Probity in planning: the role of councillors and officers – revised guidance note on good planning practice for councillors and officers dealing with planning matters Local Government Association, May 2009 guest/publications/-/journal_ content/56/10171/3378249/PUBLICATION- TEMPLATE

The Localism Act 2011 contents/enacted

National Planning Policy Framework Department for Communities and Local Government, March 2012 system/uploads/attachment_data/ file/6077/2116950.pdf

Committee on Standards in Public Life (1997) Third Report: Standards of Conduct in Local Government in England, Scotland and Wales, Volume 1 Report Cm 3702-1: work/inquiries/previous-reports/third-report- standards-of-conduct-of-local-government-in- england-scotland-and-wales/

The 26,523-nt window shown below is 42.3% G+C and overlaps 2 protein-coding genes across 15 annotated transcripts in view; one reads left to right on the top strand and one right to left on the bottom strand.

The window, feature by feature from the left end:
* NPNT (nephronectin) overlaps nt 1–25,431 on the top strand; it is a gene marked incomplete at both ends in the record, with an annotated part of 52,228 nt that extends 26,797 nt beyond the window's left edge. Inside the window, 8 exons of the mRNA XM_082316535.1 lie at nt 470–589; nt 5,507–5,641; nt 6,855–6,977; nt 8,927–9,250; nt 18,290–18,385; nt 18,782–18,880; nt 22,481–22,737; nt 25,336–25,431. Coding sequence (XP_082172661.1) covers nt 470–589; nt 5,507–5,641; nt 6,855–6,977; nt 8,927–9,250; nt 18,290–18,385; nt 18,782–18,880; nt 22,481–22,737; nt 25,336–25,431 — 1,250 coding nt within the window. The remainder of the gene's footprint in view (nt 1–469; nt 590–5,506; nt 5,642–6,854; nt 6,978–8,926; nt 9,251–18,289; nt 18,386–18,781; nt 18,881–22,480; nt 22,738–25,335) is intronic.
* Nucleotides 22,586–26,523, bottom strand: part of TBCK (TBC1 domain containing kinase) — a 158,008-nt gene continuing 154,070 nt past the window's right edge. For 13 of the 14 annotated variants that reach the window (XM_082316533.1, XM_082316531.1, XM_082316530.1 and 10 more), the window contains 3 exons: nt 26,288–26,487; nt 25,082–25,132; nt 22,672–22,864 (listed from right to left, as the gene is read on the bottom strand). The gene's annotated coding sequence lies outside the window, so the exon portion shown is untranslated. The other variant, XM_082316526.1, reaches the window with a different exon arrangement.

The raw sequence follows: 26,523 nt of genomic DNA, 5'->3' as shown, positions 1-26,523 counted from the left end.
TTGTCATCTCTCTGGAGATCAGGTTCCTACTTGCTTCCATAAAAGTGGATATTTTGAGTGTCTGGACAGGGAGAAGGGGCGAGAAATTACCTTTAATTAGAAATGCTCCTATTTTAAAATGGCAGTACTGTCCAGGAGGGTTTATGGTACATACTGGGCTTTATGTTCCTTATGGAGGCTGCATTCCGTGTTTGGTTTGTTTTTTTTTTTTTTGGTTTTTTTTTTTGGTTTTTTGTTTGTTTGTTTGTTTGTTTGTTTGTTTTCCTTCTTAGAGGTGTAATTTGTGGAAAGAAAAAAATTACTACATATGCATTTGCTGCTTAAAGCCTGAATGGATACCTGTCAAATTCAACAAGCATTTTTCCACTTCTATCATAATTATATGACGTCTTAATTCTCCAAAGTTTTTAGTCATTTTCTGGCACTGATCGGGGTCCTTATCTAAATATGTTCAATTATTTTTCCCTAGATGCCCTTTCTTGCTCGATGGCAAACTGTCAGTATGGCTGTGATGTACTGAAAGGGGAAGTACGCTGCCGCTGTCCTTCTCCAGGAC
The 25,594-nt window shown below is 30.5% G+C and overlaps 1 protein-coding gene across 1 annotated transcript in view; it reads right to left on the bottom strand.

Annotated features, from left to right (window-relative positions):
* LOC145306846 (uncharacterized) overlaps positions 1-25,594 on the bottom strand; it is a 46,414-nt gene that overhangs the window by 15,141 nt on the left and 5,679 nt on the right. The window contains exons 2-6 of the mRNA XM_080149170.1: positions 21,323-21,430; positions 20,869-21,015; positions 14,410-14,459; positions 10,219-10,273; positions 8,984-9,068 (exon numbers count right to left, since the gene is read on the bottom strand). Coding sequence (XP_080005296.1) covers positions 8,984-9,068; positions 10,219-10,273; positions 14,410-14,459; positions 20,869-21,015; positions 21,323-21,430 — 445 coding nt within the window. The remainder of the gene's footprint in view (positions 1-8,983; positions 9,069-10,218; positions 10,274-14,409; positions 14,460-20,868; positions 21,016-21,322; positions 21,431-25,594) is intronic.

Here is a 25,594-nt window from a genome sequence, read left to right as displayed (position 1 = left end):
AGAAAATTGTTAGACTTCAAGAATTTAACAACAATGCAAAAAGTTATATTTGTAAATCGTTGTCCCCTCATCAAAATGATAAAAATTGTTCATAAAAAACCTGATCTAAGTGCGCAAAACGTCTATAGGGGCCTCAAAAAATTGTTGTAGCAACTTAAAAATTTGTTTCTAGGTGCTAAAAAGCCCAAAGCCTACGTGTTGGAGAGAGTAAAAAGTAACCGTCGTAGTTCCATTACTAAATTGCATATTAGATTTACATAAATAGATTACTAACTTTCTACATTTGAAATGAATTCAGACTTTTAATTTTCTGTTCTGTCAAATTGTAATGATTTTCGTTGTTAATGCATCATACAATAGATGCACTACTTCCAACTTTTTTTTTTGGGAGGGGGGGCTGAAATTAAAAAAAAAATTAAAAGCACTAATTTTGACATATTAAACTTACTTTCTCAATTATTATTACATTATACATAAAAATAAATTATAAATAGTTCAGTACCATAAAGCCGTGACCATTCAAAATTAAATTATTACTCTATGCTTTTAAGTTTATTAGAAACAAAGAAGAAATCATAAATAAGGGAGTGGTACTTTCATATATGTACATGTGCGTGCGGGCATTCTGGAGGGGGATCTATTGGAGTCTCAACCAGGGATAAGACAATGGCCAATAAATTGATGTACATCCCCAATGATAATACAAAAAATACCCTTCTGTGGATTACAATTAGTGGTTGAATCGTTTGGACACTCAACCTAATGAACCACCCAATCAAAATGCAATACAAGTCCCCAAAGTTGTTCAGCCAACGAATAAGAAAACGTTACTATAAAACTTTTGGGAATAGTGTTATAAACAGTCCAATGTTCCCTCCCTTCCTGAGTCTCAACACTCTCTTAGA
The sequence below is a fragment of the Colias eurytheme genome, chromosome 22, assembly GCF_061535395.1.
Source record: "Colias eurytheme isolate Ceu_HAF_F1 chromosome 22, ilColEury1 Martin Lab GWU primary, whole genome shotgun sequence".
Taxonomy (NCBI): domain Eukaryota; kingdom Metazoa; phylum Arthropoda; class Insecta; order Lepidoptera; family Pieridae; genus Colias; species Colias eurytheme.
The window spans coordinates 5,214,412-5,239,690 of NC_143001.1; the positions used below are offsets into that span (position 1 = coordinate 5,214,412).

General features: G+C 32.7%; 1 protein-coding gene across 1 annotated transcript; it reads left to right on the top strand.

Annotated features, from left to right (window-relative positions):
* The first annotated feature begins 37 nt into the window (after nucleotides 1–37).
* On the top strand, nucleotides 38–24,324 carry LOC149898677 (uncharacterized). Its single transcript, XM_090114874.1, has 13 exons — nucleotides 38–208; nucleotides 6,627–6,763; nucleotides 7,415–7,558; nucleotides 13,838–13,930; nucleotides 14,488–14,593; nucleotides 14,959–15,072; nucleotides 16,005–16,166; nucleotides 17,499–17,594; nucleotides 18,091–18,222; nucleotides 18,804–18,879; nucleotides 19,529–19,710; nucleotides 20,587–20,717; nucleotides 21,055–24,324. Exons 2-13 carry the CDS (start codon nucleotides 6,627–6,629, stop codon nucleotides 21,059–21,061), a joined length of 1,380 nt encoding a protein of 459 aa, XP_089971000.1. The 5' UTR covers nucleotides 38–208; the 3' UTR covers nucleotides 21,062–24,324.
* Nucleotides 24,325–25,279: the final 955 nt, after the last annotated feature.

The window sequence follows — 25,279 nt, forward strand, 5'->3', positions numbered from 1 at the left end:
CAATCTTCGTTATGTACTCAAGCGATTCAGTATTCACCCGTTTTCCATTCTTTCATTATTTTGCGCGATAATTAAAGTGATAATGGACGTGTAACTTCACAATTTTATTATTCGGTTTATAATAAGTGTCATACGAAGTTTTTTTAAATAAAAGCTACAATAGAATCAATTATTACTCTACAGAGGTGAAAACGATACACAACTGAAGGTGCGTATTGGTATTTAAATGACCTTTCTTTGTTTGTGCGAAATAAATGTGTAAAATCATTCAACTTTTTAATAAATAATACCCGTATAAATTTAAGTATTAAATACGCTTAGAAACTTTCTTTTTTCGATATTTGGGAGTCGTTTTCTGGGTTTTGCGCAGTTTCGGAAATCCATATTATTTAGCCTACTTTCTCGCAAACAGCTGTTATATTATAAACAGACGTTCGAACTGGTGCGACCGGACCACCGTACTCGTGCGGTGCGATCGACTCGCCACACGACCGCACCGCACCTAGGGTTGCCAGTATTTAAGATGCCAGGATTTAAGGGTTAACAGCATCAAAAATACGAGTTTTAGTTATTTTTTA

Royal Town Planning Institute Code of Professional Conduct: professional-standards/

The Relevant Authorities (Disclosable Pecuniary Interests) Regulations 2012 contents/made

Openness and transparency on personal interests: guidance for councillors, Department for Communities and Local Government, March 2013 openness-and-transparency-on-personal- interests-guidance-for-councillors

The Planning System – matching expectations to capacity Audit Commission, February 2006 auditcommission/sitecollectiondocuments/ AuditCommissionReports/NationalStudies/ Planning_FINAL.pdf

‘Standards Matter’ Kelly Committee Jan 2013 document/cm85/8519/8519.pdf

Flowchart of councillors’ interests
Enter Personal Interests into Register
Also include those Pecuniary Interests that need to be disclosed.

Disclosable Pecuniary Interests include business, trade, profession, contract and wider financial interests such as land, payments, securities, shares etc.

If a spouse or civil partner of a councillor has interests which would be considered Disclosable Pecuniary Interests then these must also be recorded in the Register under the councillor’s name.